Following is the problem:

A sinusoidal signal $$A_c\cos(2πf_ct + φ)$$, where φ is uniformly distributed over $$[−π, π]$$, is quantized by a 1-bit quantizer. Assume that the signal utilizes all the representation levels of the quantizer. What will be the signal-to-quantization noise ratio?

I have done some basic problems on quantization but I am not sure how to proceed when a probability distribution is given.

Any help is appreciated. Thanks!


without loss of generality, it doesn't matter what \$\varphi\$ is and it can be assumed \$ A_c \ge 0 \$.

since this is a 1-bit quantizer, the sole quantizing threshold is at 0. then the error will depend on the ratio of the output level of the quantizer and \$ A_c \$. let the 1-bit quantizer be defined as:

$$ \hat{x}(t) \triangleq \frac{\Delta}{2}\operatorname{sgn}\{ x(t) \} $$

where \$ x(t) = A_c \sin(2 \pi f_c t + \varphi) \$ and the stepsize \$ \Delta > 0 \$.

and the quantization error is

$$ \epsilon_x(t) \triangleq \hat{x}(t) - x(t) $$

if the output level of the 1-bit quantizer is \$\pm 1\$ (which means \$\Delta=2\$) and \$ A_c \$ is a million, you can expect an awful lotta quantization error. but this 1-bit quantizer will behave exactly the same as if \$ A_c = 2 \$ in which the quantization error would be far less. somehow, a 1-bit quantizer has an inherent gain factor in it and that has to be modeled from some knowledge of the nature of the amplitude of \$x(t)\$.

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  • \$\begingroup\$ Thanks for your comment but I still do not see how to solve the problem at hand. How do I go about finding the noise here? Sorry if I miss something obvious here. Thanks again! \$\endgroup\$ – Pranav Arora Nov 26 '16 at 8:29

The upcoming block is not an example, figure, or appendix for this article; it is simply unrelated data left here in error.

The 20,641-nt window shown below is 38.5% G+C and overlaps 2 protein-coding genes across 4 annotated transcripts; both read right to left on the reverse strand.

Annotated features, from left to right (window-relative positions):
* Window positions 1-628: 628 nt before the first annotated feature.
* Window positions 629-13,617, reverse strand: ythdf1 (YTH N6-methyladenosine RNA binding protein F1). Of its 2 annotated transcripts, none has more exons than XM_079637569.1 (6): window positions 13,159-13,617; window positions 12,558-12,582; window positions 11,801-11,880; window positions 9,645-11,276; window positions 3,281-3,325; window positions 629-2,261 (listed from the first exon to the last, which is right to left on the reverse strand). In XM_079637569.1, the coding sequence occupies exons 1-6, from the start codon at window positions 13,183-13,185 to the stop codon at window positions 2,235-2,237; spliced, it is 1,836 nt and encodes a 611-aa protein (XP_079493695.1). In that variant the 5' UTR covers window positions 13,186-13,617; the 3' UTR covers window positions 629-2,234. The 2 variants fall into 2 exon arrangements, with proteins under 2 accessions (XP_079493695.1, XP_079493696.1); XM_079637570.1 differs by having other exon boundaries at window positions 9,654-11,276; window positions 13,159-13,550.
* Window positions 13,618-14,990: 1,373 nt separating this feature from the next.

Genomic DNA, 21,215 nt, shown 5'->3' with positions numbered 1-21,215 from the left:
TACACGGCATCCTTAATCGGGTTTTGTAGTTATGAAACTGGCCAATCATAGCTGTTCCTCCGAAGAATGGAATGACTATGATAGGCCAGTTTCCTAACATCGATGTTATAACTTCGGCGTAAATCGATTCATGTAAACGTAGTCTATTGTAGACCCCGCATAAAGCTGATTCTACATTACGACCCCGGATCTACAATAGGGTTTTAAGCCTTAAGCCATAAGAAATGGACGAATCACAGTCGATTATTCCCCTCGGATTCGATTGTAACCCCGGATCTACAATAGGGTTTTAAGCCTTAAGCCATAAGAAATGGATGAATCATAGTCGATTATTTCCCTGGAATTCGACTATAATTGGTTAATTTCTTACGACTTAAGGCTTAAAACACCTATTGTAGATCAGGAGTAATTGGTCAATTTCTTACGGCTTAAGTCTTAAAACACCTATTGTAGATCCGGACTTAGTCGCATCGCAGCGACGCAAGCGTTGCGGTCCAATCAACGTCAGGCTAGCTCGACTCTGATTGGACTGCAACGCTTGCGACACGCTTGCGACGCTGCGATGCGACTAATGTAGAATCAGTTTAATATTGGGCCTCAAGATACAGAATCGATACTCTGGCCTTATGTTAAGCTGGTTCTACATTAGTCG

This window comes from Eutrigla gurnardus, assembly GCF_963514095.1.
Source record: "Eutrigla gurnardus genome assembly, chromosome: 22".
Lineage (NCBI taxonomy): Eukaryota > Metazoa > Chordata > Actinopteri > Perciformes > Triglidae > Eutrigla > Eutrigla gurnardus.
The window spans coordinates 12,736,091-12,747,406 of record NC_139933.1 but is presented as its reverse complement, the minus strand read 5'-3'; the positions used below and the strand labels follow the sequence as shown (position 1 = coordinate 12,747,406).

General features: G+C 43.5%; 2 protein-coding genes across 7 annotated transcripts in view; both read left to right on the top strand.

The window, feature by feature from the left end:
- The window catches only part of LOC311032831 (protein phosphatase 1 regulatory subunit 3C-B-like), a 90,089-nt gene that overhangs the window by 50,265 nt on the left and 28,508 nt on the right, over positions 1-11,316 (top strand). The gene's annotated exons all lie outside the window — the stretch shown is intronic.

• \$\begingroup\$ well, when \$x(t)>0\$, then \$\hat{x}(t)=+\frac{\Delta}{2}\$ and when \$x(t)<0\$, then \$\hat{x}(t)=-\frac{\Delta}{2}\$. see if you can come up with an expression for \$\epsilon_x(t)\$. then square it and find the average of the square. \$\endgroup\$ – robert bristow-johnson Nov 26 '16 at 18:36
  • \$\begingroup\$ To find the average, I need to integrate it over something but what is the integration variable here? How do I factor in the distribution of $\varphi$ here? Can you please help me set up the integral for this? \$\endgroup\$ – Pranav Arora Nov 26 '16 at 18:43
  • \$\begingroup\$ turns out that it doesn't matter what \$ \varphi \$ is. you can set it to any number you want. the averaging of \$ |\epsilon_x(t)|^2 \$ is over time and you can do that averaging over one period. \$\endgroup\$ – robert bristow-johnson Nov 26 '16 at 18:45
  • \$\begingroup\$ Ok, let \$ \varphi \$ be zero. Then the integral is: \$ \frac{1}{T}\int_0^{T} (\hat{x}(t)-A_c\sin(2\pi f_c t))^2dt \$. Solving this is not too hard but I fail to see why the distribution doesn't matter here. :/ \$\endgroup\$ – Pranav Arora Nov 26 '16 at 18:49

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